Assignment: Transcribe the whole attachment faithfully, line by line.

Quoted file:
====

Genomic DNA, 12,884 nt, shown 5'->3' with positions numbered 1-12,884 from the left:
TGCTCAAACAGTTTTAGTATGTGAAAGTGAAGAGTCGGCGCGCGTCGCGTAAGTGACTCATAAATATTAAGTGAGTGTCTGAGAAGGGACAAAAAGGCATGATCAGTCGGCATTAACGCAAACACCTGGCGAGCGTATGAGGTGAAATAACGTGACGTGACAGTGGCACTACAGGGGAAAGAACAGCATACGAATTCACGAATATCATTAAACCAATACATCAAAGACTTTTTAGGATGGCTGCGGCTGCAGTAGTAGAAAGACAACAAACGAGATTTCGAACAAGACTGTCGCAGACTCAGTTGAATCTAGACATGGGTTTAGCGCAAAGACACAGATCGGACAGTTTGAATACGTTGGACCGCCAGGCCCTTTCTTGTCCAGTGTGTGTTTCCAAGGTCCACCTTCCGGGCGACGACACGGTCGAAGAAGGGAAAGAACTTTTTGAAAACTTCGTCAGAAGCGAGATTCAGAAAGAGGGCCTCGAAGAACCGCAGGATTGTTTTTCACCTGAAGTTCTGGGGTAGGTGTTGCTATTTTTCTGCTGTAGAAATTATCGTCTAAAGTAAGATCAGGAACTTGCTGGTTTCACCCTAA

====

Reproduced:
Genomic DNA, 12,884 nt, shown 5'->3' with positions numbered 1-12,884 from the left:
TGCTCAAACAGTTTTAGTATGTGAAAGTGAAGAGTCGGCGCGCGTCGCGTAAGTGACTCATAAATATTAAGTGAGTGTCTGAGAAGGGACAAAAAGGCATGATCAGTCGGCATTAACGCAAACACCTGGCGAGCGTATGAGGTGAAATAACGTGACGTGACAGTGGCACTACAGGGGAAAGAACAGCATACGAATTCACGAATATCATTAAACCAATACATCAAAGACTTTTTAGGATGGCTGCGGCTGCAGTAGTAGAAAGACAACAAACGAGATTTCGAACAAGACTGTCGCAGACTCAGTTGAATCTAGACATGGGTTTAGCGCAAAGACACAGATCGGACAGTTTGAATACGTTGGACCGCCAGGCCCTTTCTTGTCCAGTGTGTGTTTCCAAGGTCCACCTTCCGGGCGACGACACGGTCGAAGAAGGGAAAGAACTTTTTGAAAACTTCGTCAGAAGCGAGATTCAGAAAGAGGGCCTCGAAGAACCGCAGGATTGTTTTTCACCTGAAGTTCTGGGGTAGGTGTTGCTATTTTTCTGCTGTAGAAATTATCGTCTAAAGTAAGATCAGGAACTTGCTGGTTTCACCCTAA